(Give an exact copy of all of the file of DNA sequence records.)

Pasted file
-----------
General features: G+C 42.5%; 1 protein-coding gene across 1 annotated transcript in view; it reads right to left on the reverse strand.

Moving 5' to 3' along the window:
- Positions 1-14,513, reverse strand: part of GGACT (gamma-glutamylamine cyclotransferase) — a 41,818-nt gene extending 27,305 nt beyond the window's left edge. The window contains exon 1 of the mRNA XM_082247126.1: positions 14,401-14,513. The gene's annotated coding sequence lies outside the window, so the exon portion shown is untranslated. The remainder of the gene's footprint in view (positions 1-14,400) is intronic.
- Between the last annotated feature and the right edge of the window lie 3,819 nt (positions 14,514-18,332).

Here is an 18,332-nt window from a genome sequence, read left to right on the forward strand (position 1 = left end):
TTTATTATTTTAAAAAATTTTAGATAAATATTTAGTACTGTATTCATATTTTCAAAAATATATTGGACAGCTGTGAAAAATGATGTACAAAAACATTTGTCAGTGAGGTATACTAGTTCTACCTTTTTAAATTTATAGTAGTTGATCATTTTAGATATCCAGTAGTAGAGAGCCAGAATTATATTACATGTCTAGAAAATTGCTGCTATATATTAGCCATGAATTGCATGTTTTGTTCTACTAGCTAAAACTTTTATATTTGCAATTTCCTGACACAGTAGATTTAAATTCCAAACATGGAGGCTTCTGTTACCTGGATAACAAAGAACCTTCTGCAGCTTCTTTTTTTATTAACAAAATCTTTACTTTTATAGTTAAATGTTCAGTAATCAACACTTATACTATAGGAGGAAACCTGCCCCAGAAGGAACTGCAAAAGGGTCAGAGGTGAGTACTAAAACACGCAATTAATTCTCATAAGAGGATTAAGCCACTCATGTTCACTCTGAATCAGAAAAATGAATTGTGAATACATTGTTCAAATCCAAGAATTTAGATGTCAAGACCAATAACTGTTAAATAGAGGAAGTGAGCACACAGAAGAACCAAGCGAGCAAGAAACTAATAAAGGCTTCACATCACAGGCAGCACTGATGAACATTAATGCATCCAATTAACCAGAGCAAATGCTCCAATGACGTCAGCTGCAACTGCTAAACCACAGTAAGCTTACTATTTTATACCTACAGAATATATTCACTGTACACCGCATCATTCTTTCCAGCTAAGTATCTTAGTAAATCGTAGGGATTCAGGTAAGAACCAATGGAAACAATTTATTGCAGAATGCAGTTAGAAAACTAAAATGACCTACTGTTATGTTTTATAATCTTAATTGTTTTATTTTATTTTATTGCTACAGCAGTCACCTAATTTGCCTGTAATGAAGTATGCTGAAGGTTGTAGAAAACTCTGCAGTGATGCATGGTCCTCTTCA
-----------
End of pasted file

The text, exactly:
General features: G+C 42.5%; 1 protein-coding gene across 1 annotated transcript in view; it reads right to left on the reverse strand.

Moving 5' to 3' along the window:
- Positions 1-14,513, reverse strand: part of GGACT (gamma-glutamylamine cyclotransferase) — a 41,818-nt gene extending 27,305 nt beyond the window's left edge. The window contains exon 1 of the mRNA XM_082247126.1: positions 14,401-14,513. The gene's annotated coding sequence lies outside the window, so the exon portion shown is untranslated. The remainder of the gene's footprint in view (positions 1-14,400) is intronic.
- Between the last annotated feature and the right edge of the window lie 3,819 nt (positions 14,514-18,332).

Here is an 18,332-nt window from a genome sequence, read left to right on the forward strand (position 1 = left end):
TTTATTATTTTAAAAAATTTTAGATAAATATTTAGTACTGTATTCATATTTTCAAAAATATATTGGACAGCTGTGAAAAATGATGTACAAAAACATTTGTCAGTGAGGTATACTAGTTCTACCTTTTTAAATTTATAGTAGTTGATCATTTTAGATATCCAGTAGTAGAGAGCCAGAATTATATTACATGTCTAGAAAATTGCTGCTATATATTAGCCATGAATTGCATGTTTTGTTCTACTAGCTAAAACTTTTATATTTGCAATTTCCTGACACAGTAGATTTAAATTCCAAACATGGAGGCTTCTGTTACCTGGATAACAAAGAACCTTCTGCAGCTTCTTTTTTTATTAACAAAATCTTTACTTTTATAGTTAAATGTTCAGTAATCAACACTTATACTATAGGAGGAAACCTGCCCCAGAAGGAACTGCAAAAGGGTCAGAGGTGAGTACTAAAACACGCAATTAATTCTCATAAGAGGATTAAGCCACTCATGTTCACTCTGAATCAGAAAAATGAATTGTGAATACATTGTTCAAATCCAAGAATTTAGATGTCAAGACCAATAACTGTTAAATAGAGGAAGTGAGCACACAGAAGAACCAAGCGAGCAAGAAACTAATAAAGGCTTCACATCACAGGCAGCACTGATGAACATTAATGCATCCAATTAACCAGAGCAAATGCTCCAATGACGTCAGCTGCAACTGCTAAACCACAGTAAGCTTACTATTTTATACCTACAGAATATATTCACTGTACACCGCATCATTCTTTCCAGCTAAGTATCTTAGTAAATCGTAGGGATTCAGGTAAGAACCAATGGAAACAATTTATTGCAGAATGCAGTTAGAAAACTAAAATGACCTACTGTTATGTTTTATAATCTTAATTGTTTTATTTTATTTTATTGCTACAGCAGTCACCTAATTTGCCTGTAATGAAGTATGCTGAAGGTTGTAGAAAACTCTGCAGTGATGCATGGTCCTCTTCA